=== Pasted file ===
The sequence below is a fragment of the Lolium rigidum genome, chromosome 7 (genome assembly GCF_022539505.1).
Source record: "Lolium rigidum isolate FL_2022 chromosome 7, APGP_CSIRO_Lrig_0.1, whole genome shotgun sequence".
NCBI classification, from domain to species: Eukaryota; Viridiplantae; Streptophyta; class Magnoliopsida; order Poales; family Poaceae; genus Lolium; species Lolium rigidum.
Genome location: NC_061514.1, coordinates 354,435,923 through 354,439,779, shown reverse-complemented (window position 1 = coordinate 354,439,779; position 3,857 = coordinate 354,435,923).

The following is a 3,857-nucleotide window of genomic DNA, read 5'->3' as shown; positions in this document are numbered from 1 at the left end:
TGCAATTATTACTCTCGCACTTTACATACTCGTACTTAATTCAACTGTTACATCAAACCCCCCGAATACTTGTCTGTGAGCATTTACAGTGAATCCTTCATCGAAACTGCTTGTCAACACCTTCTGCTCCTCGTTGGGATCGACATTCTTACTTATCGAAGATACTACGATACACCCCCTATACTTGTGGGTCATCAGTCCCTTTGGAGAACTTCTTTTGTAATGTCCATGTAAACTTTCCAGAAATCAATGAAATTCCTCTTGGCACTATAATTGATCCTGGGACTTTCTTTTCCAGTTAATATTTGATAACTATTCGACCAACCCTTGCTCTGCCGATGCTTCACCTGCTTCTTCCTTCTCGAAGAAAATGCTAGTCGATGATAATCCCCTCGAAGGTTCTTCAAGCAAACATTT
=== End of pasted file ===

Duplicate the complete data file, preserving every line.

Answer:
The sequence below is a fragment of the Lolium rigidum genome, chromosome 7 (genome assembly GCF_022539505.1).
Source record: "Lolium rigidum isolate FL_2022 chromosome 7, APGP_CSIRO_Lrig_0.1, whole genome shotgun sequence".
NCBI classification, from domain to species: Eukaryota; Viridiplantae; Streptophyta; class Magnoliopsida; order Poales; family Poaceae; genus Lolium; species Lolium rigidum.
Genome location: NC_061514.1, coordinates 354,435,923 through 354,439,779, shown reverse-complemented (window position 1 = coordinate 354,439,779; position 3,857 = coordinate 354,435,923).

The following is a 3,857-nucleotide window of genomic DNA, read 5'->3' as shown; positions in this document are numbered from 1 at the left end:
TGCAATTATTACTCTCGCACTTTACATACTCGTACTTAATTCAACTGTTACATCAAACCCCCCGAATACTTGTCTGTGAGCATTTACAGTGAATCCTTCATCGAAACTGCTTGTCAACACCTTCTGCTCCTCGTTGGGATCGACATTCTTACTTATCGAAGATACTACGATACACCCCCTATACTTGTGGGTCATCAGTCCCTTTGGAGAACTTCTTTTGTAATGTCCATGTAAACTTTCCAGAAATCAATGAAATTCCTCTTGGCACTATAATTGATCCTGGGACTTTCTTTTCCAGTTAATATTTGATAACTATTCGACCAACCCTTGCTCTGCCGATGCTTCACCTGCTTCTTCCTTCTCGAAGAAAATGCTAGTCGATGATAATCCCCTCGAAGGTTCTTCAAGCAAACATTT